Beyond skill and safety: Finding yourself in the unfamiliar
One could say that I’ve been making the same mistake over and over throughout my young life. I have always made the soulmate assumption about any of the people, places and things that I’ve encountered by chance—that because the connection was made, it was fated to be permanent and meaningful and good.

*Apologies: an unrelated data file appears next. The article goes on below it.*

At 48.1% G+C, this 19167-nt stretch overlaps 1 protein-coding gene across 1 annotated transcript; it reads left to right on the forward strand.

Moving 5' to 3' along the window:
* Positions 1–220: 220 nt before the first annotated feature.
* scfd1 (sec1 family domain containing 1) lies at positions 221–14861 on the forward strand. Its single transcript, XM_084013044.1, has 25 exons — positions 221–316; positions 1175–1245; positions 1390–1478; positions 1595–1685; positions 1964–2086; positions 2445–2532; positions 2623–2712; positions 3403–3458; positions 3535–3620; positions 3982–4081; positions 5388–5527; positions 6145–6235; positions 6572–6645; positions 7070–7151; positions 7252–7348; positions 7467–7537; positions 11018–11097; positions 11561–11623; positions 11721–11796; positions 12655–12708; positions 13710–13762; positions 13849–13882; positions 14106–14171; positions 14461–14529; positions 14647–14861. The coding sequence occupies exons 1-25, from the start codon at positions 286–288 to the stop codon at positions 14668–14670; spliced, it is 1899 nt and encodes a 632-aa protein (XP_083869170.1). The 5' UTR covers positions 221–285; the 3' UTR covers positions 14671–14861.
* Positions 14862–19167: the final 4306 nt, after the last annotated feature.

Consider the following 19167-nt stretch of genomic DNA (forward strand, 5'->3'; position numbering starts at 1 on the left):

I navigated my first serious romantic relationship (and, let’s get real, every one after it) from the operational principle that we wouldn’t have been brought together by the whimsy of chance if it weren’t supposed to be the relationship. I made the same mistake with my college roommates. We collectively felt that because some administrators had decided one March that we four might survive freshman year without killing one another, this meant we were bound to be friends for life. And, of course, I carried this belief even into my relationship with my city. Curiously, I only grew more committed to my hometown the older I grew. Rather than making the usual attempts to distance myself from the familiar, I entrenched myself further into the city that had most shaped me.